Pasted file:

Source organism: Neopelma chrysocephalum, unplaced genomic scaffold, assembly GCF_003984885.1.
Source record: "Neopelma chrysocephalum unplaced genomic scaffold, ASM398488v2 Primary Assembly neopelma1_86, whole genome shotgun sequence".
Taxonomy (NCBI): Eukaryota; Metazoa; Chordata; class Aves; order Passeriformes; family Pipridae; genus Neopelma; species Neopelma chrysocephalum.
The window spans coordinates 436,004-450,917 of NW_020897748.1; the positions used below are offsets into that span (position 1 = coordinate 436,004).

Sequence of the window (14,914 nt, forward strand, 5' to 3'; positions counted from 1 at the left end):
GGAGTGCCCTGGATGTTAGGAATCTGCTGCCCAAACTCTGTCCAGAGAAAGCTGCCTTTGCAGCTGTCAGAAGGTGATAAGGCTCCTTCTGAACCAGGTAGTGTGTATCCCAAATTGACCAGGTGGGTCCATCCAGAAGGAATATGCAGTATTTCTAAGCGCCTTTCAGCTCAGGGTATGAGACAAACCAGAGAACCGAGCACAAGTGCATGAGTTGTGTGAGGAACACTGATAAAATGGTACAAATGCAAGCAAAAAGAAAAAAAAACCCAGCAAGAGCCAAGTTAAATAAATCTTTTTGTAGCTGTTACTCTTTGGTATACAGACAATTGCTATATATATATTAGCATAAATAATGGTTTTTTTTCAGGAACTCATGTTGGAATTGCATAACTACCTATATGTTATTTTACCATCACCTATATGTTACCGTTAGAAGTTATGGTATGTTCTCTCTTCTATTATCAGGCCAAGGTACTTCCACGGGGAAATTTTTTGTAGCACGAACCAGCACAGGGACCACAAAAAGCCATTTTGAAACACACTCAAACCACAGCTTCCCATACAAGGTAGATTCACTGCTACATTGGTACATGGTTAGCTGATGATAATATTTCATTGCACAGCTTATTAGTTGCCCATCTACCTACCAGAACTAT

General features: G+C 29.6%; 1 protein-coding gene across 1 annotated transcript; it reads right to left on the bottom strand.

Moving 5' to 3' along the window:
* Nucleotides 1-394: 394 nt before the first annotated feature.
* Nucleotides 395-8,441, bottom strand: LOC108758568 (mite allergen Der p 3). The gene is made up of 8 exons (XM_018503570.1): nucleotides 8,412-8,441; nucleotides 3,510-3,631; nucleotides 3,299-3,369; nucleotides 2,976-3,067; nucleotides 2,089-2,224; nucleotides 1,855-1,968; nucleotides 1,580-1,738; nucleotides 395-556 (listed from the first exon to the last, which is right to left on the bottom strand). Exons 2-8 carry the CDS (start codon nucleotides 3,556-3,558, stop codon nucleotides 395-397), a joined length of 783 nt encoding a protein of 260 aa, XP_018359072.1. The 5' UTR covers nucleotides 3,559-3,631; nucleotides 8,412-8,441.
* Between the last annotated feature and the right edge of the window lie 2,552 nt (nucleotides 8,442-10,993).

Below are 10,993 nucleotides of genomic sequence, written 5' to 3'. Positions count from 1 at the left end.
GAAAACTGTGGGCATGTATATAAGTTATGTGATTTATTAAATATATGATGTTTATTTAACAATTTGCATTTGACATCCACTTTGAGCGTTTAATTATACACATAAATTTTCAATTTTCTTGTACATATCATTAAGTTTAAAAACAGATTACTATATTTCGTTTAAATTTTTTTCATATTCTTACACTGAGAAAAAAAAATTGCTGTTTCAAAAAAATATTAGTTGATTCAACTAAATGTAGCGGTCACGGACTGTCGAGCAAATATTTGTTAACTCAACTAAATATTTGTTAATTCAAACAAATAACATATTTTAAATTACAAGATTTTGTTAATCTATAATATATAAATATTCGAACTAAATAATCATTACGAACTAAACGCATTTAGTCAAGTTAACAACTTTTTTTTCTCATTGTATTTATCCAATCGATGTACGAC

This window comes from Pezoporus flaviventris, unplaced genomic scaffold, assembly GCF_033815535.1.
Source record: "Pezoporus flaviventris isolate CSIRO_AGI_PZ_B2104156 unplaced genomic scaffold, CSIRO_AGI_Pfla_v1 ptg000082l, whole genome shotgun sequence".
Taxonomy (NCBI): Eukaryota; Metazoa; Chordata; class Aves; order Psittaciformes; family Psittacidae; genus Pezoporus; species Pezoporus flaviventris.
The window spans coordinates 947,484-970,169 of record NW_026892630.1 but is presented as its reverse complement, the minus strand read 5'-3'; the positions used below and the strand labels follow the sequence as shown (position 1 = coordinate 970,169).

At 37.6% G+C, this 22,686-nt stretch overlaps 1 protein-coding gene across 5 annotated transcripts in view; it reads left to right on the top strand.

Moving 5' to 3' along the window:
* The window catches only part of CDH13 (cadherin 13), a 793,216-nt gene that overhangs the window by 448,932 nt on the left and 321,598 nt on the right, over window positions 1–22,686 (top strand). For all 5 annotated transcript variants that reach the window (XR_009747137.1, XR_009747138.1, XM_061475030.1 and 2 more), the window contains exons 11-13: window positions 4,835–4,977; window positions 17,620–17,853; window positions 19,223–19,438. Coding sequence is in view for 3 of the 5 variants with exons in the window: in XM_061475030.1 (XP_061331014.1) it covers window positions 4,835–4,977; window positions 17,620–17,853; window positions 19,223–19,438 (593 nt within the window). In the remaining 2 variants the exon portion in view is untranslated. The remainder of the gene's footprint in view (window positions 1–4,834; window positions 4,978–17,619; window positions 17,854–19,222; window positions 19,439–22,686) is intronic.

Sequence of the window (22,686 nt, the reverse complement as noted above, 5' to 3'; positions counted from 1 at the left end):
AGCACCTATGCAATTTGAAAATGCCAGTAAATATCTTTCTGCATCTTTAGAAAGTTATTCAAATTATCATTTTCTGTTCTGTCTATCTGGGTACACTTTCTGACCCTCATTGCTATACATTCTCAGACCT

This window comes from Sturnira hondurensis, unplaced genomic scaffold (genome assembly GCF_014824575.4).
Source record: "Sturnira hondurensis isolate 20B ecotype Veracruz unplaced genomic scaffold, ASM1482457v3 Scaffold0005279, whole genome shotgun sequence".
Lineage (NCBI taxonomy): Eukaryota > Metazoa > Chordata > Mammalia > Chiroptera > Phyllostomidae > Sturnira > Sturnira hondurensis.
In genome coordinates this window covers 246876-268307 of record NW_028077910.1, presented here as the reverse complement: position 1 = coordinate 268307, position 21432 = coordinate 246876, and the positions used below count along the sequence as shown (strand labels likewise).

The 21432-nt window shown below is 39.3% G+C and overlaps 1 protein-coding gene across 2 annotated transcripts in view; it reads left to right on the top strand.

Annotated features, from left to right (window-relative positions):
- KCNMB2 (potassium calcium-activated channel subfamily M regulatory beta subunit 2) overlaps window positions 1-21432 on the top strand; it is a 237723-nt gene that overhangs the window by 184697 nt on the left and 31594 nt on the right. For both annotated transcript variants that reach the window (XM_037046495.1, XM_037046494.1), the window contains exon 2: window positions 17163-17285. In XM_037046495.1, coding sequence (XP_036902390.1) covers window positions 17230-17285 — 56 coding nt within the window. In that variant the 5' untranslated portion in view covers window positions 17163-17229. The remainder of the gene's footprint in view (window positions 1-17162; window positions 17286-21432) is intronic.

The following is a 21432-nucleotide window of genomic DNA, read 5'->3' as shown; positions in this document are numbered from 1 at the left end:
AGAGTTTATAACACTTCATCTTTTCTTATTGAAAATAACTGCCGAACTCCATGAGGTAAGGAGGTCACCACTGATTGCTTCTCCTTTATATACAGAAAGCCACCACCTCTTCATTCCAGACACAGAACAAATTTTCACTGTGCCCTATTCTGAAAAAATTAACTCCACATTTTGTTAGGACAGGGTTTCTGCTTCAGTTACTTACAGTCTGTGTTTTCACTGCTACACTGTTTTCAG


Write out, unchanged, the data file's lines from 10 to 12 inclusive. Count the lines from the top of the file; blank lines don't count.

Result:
* Nucleotides 395-8,441, bottom strand: LOC108758568 (mite allergen Der p 3). The gene is made up of 8 exons (XM_018503570.1): nucleotides 8,412-8,441; nucleotides 3,510-3,631; nucleotides 3,299-3,369; nucleotides 2,976-3,067; nucleotides 2,089-2,224; nucleotides 1,855-1,968; nucleotides 1,580-1,738; nucleotides 395-556 (listed from the first exon to the last, which is right to left on the bottom strand). Exons 2-8 carry the CDS (start codon nucleotides 3,556-3,558, stop codon nucleotides 395-397), a joined length of 783 nt encoding a protein of 260 aa, XP_018359072.1. The 5' UTR covers nucleotides 3,559-3,631; nucleotides 8,412-8,441.
* Between the last annotated feature and the right edge of the window lie 2,552 nt (nucleotides 8,442-10,993).

Below are 10,993 nucleotides of genomic sequence, written 5' to 3'. Positions count from 1 at the left end.